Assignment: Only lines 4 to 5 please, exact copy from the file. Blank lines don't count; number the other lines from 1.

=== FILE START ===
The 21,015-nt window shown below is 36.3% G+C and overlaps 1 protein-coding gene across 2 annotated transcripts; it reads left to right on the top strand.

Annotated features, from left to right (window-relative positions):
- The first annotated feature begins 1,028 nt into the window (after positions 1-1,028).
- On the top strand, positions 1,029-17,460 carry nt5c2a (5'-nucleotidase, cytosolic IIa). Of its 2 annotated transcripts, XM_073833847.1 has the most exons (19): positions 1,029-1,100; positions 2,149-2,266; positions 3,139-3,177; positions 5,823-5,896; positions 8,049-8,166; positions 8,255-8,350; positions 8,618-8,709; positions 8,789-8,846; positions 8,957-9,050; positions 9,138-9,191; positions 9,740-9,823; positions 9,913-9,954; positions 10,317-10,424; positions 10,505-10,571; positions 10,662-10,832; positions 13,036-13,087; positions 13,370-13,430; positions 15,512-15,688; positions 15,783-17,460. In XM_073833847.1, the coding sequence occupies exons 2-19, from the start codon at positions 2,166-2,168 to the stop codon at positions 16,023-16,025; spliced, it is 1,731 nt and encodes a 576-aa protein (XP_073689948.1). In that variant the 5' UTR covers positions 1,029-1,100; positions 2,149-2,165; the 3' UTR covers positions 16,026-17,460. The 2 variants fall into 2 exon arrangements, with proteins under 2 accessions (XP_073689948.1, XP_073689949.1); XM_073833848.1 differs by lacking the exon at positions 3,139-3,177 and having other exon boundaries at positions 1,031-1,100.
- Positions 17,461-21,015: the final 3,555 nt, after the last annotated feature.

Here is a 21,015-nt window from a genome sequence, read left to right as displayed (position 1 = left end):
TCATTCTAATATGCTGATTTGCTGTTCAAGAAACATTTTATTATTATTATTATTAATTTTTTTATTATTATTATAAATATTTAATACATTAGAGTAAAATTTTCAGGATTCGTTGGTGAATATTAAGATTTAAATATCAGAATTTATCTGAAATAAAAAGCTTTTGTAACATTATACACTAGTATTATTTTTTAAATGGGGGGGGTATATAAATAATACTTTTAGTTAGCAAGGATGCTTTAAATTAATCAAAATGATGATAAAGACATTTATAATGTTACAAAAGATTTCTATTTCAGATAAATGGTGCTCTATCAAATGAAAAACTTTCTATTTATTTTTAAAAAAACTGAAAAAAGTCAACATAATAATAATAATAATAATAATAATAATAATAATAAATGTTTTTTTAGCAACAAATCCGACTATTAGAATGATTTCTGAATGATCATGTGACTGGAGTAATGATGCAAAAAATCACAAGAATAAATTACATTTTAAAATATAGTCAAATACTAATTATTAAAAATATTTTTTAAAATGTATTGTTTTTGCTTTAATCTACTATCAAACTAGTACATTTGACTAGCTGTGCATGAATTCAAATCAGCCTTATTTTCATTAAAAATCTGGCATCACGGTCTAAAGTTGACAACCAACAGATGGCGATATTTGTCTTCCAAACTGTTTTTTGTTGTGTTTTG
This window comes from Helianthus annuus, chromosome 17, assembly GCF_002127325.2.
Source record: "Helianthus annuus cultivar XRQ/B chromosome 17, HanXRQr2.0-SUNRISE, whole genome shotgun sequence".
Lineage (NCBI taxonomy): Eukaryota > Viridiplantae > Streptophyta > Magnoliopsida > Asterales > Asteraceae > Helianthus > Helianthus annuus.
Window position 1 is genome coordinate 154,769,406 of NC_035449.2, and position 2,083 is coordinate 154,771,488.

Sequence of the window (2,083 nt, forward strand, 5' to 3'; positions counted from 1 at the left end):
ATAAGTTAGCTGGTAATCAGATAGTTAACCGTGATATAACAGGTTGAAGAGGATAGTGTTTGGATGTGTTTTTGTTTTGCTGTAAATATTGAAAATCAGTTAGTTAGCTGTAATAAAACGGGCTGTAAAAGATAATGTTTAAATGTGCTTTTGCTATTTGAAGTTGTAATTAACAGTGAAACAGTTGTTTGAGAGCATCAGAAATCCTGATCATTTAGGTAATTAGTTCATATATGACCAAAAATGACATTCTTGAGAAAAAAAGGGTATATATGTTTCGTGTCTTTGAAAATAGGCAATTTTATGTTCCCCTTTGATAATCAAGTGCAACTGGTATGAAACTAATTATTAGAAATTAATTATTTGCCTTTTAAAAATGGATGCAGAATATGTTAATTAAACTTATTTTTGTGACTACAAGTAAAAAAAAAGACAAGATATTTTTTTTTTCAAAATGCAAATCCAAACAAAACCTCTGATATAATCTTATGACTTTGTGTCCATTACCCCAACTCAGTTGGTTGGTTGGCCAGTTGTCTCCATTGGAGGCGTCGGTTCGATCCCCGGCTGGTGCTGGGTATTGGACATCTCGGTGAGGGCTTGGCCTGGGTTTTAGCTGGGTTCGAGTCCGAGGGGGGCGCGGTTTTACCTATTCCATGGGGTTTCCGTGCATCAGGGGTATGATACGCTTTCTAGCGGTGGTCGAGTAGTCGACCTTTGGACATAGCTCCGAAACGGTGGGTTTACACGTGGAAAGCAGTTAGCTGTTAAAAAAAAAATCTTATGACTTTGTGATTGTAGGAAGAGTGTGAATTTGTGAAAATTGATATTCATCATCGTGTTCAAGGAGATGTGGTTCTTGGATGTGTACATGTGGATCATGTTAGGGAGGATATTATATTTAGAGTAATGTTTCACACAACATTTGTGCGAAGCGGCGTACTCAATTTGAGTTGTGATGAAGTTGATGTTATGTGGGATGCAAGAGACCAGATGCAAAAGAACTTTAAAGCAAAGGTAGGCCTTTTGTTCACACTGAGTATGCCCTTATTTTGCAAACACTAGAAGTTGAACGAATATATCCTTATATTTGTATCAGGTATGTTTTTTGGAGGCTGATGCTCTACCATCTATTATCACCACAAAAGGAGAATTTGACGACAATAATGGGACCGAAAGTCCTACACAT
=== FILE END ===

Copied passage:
- On the top strand, positions 1,029-17,460 carry nt5c2a (5'-nucleotidase, cytosolic IIa). Of its 2 annotated transcripts, XM_073833847.1 has the most exons (19): positions 1,029-1,100; positions 2,149-2,266; positions 3,139-3,177; positions 5,823-5,896; positions 8,049-8,166; positions 8,255-8,350; positions 8,618-8,709; positions 8,789-8,846; positions 8,957-9,050; positions 9,138-9,191; positions 9,740-9,823; positions 9,913-9,954; positions 10,317-10,424; positions 10,505-10,571; positions 10,662-10,832; positions 13,036-13,087; positions 13,370-13,430; positions 15,512-15,688; positions 15,783-17,460. In XM_073833847.1, the coding sequence occupies exons 2-19, from the start codon at positions 2,166-2,168 to the stop codon at positions 16,023-16,025; spliced, it is 1,731 nt and encodes a 576-aa protein (XP_073689948.1). In that variant the 5' UTR covers positions 1,029-1,100; positions 2,149-2,165; the 3' UTR covers positions 16,026-17,460. The 2 variants fall into 2 exon arrangements, with proteins under 2 accessions (XP_073689948.1, XP_073689949.1); XM_073833848.1 differs by lacking the exon at positions 3,139-3,177 and having other exon boundaries at positions 1,031-1,100.
- Positions 17,461-21,015: the final 3,555 nt, after the last annotated feature.